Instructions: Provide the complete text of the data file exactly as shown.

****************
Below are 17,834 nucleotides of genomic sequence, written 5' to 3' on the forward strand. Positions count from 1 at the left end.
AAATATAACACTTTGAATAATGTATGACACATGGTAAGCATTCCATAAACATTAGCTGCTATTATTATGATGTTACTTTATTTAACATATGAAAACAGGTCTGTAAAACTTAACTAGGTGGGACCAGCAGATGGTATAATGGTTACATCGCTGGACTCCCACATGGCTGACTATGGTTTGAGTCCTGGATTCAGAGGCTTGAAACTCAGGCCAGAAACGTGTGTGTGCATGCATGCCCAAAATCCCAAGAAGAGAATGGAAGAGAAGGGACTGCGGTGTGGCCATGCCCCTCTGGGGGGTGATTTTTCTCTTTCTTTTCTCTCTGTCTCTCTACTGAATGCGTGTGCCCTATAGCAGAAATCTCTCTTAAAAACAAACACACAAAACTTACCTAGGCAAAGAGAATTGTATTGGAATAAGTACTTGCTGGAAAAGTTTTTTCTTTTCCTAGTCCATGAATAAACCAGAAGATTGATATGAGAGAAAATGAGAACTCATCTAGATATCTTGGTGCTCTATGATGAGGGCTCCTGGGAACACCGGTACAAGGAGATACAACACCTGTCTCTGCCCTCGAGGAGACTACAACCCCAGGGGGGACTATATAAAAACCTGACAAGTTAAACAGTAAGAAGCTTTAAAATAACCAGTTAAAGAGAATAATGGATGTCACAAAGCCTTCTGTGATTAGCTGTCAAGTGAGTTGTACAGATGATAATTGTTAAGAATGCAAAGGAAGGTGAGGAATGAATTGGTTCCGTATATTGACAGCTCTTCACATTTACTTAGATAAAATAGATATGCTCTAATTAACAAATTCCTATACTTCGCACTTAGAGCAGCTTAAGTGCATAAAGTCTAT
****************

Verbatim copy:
Below are 17,834 nucleotides of genomic sequence, written 5' to 3' on the forward strand. Positions count from 1 at the left end.
AAATATAACACTTTGAATAATGTATGACACATGGTAAGCATTCCATAAACATTAGCTGCTATTATTATGATGTTACTTTATTTAACATATGAAAACAGGTCTGTAAAACTTAACTAGGTGGGACCAGCAGATGGTATAATGGTTACATCGCTGGACTCCCACATGGCTGACTATGGTTTGAGTCCTGGATTCAGAGGCTTGAAACTCAGGCCAGAAACGTGTGTGTGCATGCATGCCCAAAATCCCAAGAAGAGAATGGAAGAGAAGGGACTGCGGTGTGGCCATGCCCCTCTGGGGGGTGATTTTTCTCTTTCTTTTCTCTCTGTCTCTCTACTGAATGCGTGTGCCCTATAGCAGAAATCTCTCTTAAAAACAAACACACAAAACTTACCTAGGCAAAGAGAATTGTATTGGAATAAGTACTTGCTGGAAAAGTTTTTTCTTTTCCTAGTCCATGAATAAACCAGAAGATTGATATGAGAGAAAATGAGAACTCATCTAGATATCTTGGTGCTCTATGATGAGGGCTCCTGGGAACACCGGTACAAGGAGATACAACACCTGTCTCTGCCCTCGAGGAGACTACAACCCCAGGGGGGACTATATAAAAACCTGACAAGTTAAACAGTAAGAAGCTTTAAAATAACCAGTTAAAGAGAATAATGGATGTCACAAAGCCTTCTGTGATTAGCTGTCAAGTGAGTTGTACAGATGATAATTGTTAAGAATGCAAAGGAAGGTGAGGAATGAATTGGTTCCGTATATTGACAGCTCTTCACATTTACTTAGATAAAATAGATATGCTCTAATTAACAAATTCCTATACTTCGCACTTAGAGCAGCTTAAGTGCATAAAGTCTAT